Outing Myself. Out from Undercover Again

Stubborn pride.

It’s an apt phrase.

There is something dug in about arrogance like pet urine you think you’ve cleaned until a damp day when suddenly it’s all you can smell.

Or like a weed you’ve researched, identified, cut down, uprooted, poisoned, and plowed that reappears despite your frantic stabs with the hoe, the pick-ax and the flamethrower you borrowed from the Green Beret who lives next door.

Prides scuttles through your character like squirrels nesting in your walls, breeding, eating, scratching in the dark crevices beyond your reach but not beyond your hearing, your knowing, your despair.

Writers should write what we know, so for a few posts, I will write about sin.

Not general sin, but particular sin.

I sin.

Not just in general, like mentioning that I’m not perfect or that I make mistakes or that I inherited the same original bent toward selfish choices as Grandma Eve, no, I don’t just sin in general, I sin in specific.

I frequently open the doors of my soul and host pride for month-long sojourns. It’s not so much like a dinner party as it is like an infestation of bedbugs, cockroaches, scabies and lice. It’s a condition that can be addressed but not without a wholesale cleaning, not without persistent effort and maddening, meticulous attention to detail.

Usually laziness accompanies pride on these visits and so the oppression lingers until it becomes so obvious, unpleasant, and offensive that I drag myself off the couch of my spirit and pull out the fine-tooth comb of scripture and the prescriptive elixir of confessional prayer. It is then that the work begins – not my work but the effective and thorough work of the Holy Spirit.

And God marches me over to His mirror and shows me the ugliness of a woman who thinks she’s better than everyone else, who thinks that arrogance is something she only sees in other people.

A woman wearing pride like a burqa, the mandatory garb of all who worship at the altar of self. The eyes peering out from behind the imprisoning veil are panicked as my hands clutch at the protective cloth on which I’ve come to rely but God will have none of it.

He quotes to me from His own book and says with great drama and effect as He removes the costume of false religious pride, “Do you see a person wise in their own eyes? There is more hope for a fool than for them.” Proverbs 26:12 And He tosses the fine linen of my arrogance aside like the dirty rag that it is.

Exposed, I cringe at the sight of a soul starved for light, anemic from a diet of ego and lies, scrambling like a hairless, albino cat caught outside at noon. My natural Edenic instinct is to hide in the bushes and blame someone else for my condition but then my new nature whispers the truth.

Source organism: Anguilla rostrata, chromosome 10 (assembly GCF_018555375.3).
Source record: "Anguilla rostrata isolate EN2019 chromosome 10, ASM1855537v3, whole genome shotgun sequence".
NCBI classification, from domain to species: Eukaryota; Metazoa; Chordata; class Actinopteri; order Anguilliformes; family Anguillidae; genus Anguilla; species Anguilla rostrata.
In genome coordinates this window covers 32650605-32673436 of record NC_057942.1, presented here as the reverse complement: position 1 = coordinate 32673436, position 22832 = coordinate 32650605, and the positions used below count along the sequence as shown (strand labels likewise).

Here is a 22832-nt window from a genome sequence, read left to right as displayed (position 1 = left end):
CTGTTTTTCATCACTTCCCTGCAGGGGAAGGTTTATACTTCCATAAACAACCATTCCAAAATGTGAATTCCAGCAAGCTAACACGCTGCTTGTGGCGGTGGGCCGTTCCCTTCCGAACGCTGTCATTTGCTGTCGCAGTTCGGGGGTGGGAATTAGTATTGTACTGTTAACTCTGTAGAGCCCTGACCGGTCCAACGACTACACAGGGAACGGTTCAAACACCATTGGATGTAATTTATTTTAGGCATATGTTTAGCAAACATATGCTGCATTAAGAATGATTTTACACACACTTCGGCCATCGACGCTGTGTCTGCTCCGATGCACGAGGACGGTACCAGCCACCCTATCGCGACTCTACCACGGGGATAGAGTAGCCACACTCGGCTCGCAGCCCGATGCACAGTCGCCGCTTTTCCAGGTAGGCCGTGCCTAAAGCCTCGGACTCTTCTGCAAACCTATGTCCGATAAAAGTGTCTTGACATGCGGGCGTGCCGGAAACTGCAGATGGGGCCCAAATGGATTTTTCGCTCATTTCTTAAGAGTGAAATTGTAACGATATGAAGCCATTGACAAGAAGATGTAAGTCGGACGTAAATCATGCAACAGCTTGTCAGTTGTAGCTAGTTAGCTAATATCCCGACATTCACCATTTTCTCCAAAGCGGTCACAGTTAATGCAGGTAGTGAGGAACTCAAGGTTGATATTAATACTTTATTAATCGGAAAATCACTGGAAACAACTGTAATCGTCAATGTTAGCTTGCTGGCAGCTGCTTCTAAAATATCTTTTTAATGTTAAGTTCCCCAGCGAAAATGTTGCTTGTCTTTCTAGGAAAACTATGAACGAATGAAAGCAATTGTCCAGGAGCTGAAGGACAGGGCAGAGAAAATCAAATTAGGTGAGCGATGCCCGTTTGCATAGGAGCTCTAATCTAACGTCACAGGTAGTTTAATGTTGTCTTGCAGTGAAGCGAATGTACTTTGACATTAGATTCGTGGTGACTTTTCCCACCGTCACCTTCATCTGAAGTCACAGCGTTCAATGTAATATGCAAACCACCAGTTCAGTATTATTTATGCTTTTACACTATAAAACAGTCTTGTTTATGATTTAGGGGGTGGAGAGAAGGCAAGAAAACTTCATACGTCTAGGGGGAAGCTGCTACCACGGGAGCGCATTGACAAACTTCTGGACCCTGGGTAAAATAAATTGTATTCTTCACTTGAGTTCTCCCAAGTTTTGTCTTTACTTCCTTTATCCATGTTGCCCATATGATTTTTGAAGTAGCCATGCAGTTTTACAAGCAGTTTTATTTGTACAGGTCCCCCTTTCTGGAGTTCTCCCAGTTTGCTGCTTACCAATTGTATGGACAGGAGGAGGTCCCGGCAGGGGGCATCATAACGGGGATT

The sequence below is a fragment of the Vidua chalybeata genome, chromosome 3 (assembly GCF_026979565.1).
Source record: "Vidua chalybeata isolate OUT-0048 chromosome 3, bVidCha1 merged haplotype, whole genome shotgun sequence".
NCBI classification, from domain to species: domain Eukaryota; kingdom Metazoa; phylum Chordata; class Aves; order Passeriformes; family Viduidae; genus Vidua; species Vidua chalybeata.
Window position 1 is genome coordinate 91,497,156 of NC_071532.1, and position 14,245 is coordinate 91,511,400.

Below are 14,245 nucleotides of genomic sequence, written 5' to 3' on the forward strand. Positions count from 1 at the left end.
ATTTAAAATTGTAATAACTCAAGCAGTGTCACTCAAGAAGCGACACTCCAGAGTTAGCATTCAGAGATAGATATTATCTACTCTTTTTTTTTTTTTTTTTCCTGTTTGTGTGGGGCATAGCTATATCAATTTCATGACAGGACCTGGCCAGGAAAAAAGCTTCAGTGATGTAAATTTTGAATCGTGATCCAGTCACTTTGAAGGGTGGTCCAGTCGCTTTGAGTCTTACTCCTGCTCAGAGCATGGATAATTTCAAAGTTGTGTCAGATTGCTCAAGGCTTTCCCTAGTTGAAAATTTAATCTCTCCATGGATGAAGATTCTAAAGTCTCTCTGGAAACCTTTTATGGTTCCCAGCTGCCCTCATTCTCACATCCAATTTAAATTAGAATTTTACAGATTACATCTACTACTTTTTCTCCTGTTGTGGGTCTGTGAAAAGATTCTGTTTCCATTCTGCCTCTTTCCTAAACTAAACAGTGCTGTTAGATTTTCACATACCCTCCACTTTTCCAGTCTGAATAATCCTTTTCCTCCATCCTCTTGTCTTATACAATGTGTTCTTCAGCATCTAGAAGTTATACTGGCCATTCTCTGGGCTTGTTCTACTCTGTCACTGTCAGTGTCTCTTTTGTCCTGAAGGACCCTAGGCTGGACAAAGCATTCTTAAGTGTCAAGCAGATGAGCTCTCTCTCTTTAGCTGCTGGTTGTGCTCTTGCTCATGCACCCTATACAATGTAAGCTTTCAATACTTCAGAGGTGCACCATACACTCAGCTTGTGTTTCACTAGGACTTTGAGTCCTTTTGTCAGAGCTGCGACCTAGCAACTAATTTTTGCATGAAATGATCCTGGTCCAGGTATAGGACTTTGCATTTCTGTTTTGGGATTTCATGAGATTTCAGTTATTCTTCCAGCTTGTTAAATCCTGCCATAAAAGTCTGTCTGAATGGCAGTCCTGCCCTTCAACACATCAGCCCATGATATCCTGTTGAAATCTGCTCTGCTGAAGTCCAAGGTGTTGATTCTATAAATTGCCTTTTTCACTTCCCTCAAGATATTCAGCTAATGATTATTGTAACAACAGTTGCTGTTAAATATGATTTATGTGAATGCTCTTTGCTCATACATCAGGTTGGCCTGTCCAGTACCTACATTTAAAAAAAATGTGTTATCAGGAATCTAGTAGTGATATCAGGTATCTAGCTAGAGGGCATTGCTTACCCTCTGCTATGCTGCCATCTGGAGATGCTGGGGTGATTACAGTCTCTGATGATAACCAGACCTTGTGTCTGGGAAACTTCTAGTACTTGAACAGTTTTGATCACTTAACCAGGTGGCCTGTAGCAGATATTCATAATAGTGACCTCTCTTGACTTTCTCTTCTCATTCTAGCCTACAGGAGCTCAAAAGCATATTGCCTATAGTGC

I am proud. I am arrogant. I have focused on self at the expense of others and the result is strife, depression, and the familiar stench of self-importance, an odor as obvious as a rotting corpse.

How many times have I been at this same mirror? How many times has He lovingly freed me from my pride only to watch me crawl across the floor and wrap myself in it again out of fear and a lack of trust in His way of doing life?

I would collapse in despair if He weren’t standing there with the antidote.


Standing beside the Son of God, my brother, my King – pride dissipates like a drop of water on a hot grill, shrivels like a snail sprinkled with salt, withers and curls with a haunting whistle like a plastic cup tossed into a campfire.

Remain beside Jesus and when pride is removed from my bones I find it was not an element required for me to remain upright, to stand tall. It was not the thing keeping me from folding in on myself. It was a crippling impediment that forced me to walk stiff-jointed, unyielding, and lame. Suddenly I can see beyond my own needs, hear what others are saying, kneel to serve others and to pray.

God heals me with these words: “Do nothing out of selfish ambition or vain conceit. Rather, in humility value others above yourselves, not looking to your own interests but each of you to the interests of the others. In your relationships with one another, have the same mindset as Christ Jesus: Who, being in very nature God, did not consider equality with God something to be used to his own advantage; rather, he made himself nothing by taking the very nature of a servant, being made in human likeness. And being found in appearance as a man, he humbled himself by becoming obedient to death— even death on a cross!” Philippians 2:3-8

And as I drink the antidote, not only does my burqa fly off on a wind sent by the Holy Spirit but the evil one scurries out the door like a rat abandoning a ship about to sink beneath the living water of Jesus.

I sin, specifically. I am prideful, arrogant, self-important, and concerned only with me.

But Jesus died specifically, for me. God loves specifically, me, even in my sin. And the Holy Spirit enters, specifically, my heart and mind to convict, to forgive, to bring repentance, healing, and hope.

~ Pride makes us artificial and humility makes us real ~ Thomas Merton

True that.

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    The Conversation

  1. I once heard a pastor’s wife say “pride is like bad breath. Everybody knows you have it but you.” I’ve never forgotten that one!

    Thank you for your transparency!

  2. That is us in a nutshell. Thanks for the transparency. Checking the mirror myself today.

  3. Pride. It’s something easy to overlook when we’re always criticizing other people, and looking only at our accomplishments. That’s why it’s important to have others to show us the truth and hold us accountable.